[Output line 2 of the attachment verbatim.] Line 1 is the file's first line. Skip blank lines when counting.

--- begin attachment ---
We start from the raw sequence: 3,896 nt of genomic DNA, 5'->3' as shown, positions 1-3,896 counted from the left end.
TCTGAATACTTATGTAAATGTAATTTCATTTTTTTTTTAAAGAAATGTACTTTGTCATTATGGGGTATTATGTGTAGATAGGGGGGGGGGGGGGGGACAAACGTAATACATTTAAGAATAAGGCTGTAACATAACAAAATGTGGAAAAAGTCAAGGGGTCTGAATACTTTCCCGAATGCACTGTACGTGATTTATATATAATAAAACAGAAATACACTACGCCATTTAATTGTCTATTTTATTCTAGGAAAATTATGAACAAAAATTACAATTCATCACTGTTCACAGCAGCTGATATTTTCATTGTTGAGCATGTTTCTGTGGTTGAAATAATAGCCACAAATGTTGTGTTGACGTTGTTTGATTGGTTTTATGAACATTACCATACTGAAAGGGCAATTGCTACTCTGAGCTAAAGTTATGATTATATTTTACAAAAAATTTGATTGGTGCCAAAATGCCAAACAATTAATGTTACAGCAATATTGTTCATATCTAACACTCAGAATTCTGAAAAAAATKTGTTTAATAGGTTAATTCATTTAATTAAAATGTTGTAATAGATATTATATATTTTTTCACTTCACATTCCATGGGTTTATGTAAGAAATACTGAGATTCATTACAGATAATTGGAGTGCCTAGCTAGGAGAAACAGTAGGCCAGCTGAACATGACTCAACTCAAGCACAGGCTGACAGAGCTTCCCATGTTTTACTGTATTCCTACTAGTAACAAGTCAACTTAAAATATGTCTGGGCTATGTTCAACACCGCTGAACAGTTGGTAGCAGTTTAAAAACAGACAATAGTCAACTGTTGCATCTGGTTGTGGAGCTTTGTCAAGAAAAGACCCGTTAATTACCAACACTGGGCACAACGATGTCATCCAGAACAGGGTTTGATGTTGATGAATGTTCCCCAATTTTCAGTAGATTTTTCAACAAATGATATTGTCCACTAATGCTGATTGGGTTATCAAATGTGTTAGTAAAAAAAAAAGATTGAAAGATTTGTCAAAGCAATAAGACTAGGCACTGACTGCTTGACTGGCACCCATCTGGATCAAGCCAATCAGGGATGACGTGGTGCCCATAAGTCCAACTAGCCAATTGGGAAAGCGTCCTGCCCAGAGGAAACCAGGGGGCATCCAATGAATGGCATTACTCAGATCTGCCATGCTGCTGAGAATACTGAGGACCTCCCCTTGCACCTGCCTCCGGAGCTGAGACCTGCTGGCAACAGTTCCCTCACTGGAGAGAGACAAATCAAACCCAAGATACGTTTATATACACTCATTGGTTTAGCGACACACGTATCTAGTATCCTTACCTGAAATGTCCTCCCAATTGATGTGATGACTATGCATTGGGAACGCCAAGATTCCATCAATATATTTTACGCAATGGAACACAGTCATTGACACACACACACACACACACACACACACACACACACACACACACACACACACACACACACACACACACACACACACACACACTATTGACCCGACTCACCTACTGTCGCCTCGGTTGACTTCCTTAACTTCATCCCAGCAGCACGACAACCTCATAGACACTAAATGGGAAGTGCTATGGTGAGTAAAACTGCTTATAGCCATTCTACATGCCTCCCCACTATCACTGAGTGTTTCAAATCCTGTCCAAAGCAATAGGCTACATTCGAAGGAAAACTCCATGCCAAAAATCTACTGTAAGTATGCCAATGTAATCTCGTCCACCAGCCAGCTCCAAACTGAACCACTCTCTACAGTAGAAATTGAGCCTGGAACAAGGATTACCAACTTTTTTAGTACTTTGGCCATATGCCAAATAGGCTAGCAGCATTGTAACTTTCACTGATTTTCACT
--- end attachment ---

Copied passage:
TCTGAATACTTATGTAAATGTAATTTCATTTTTTTTTTAAAGAAATGTACTTTGTCATTATGGGGTATTATGTGTAGATAGGGGGGGGGGGGGGGGACAAACGTAATACATTTAAGAATAAGGCTGTAACATAACAAAATGTGGAAAAAGTCAAGGGGTCTGAATACTTTCCCGAATGCACTGTACGTGATTTATATATAATAAAACAGAAATACACTACGCCATTTAATTGTCTATTTTATTCTAGGAAAATTATGAACAAAAATTACAATTCATCACTGTTCACAGCAGCTGATATTTTCATTGTTGAGCATGTTTCTGTGGTTGAAATAATAGCCACAAATGTTGTGTTGACGTTGTTTGATTGGTTTTATGAACATTACCATACTGAAAGGGCAATTGCTACTCTGAGCTAAAGTTATGATTATATTTTACAAAAAATTTGATTGGTGCCAAAATGCCAAACAATTAATGTTACAGCAATATTGTTCATATCTAACACTCAGAATTCTGAAAAAAATKTGTTTAATAGGTTAATTCATTTAATTAAAATGTTGTAATAGATATTATATATTTTTTCACTTCACATTCCATGGGTTTATGTAAGAAATACTGAGATTCATTACAGATAATTGGAGTGCCTAGCTAGGAGAAACAGTAGGCCAGCTGAACATGACTCAACTCAAGCACAGGCTGACAGAGCTTCCCATGTTTTACTGTATTCCTACTAGTAACAAGTCAACTTAAAATATGTCTGGGCTATGTTCAACACCGCTGAACAGTTGGTAGCAGTTTAAAAACAGACAATAGTCAACTGTTGCATCTGGTTGTGGAGCTTTGTCAAGAAAAGACCCGTTAATTACCAACACTGGGCACAACGATGTCATCCAGAACAGGGTTTGATGTTGATGAATGTTCCCCAATTTTCAGTAGATTTTTCAACAAATGATATTGTCCACTAATGCTGATTGGGTTATCAAATGTGTTAGTAAAAAAAAAAGATTGAAAGATTTGTCAAAGCAATAAGACTAGGCACTGACTGCTTGACTGGCACCCATCTGGATCAAGCCAATCAGGGATGACGTGGTGCCCATAAGTCCAACTAGCCAATTGGGAAAGCGTCCTGCCCAGAGGAAACCAGGGGGCATCCAATGAATGGCATTACTCAGATCTGCCATGCTGCTGAGAATACTGAGGACCTCCCCTTGCACCTGCCTCCGGAGCTGAGACCTGCTGGCAACAGTTCCCTCACTGGAGAGAGACAAATCAAACCCAAGATACGTTTATATACACTCATTGGTTTAGCGACACACGTATCTAGTATCCTTACCTGAAATGTCCTCCCAATTGATGTGATGACTATGCATTGGGAACGCCAAGATTCCATCAATATATTTTACGCAATGGAACACAGTCATTGACACACACACACACACACACACACACACACACACACACACACACACACACACACACACACACACACACACACACACACACACTATTGACCCGACTCACCTACTGTCGCCTCGGTTGACTTCCTTAACTTCATCCCAGCAGCACGACAACCTCATAGACACTAAATGGGAAGTGCTATGGTGAGTAAAACTGCTTATAGCCATTCTACATGCCTCCCCACTATCACTGAGTGTTTCAAATCCTGTCCAAAGCAATAGGCTACATTCGAAGGAAAACTCCATGCCAAAAATCTACTGTAAGTATGCCAATGTAATCTCGTCCACCAGCCAGCTCCAAACTGAACCACTCTCTACAGTAGAAATTGAGCCTGGAACAAGGATTACCAACTTTTTTAGTACTTTGGCCATATGCCAAATAGGCTAGCAGCATTGTAACTTTCACTGATTTTCACT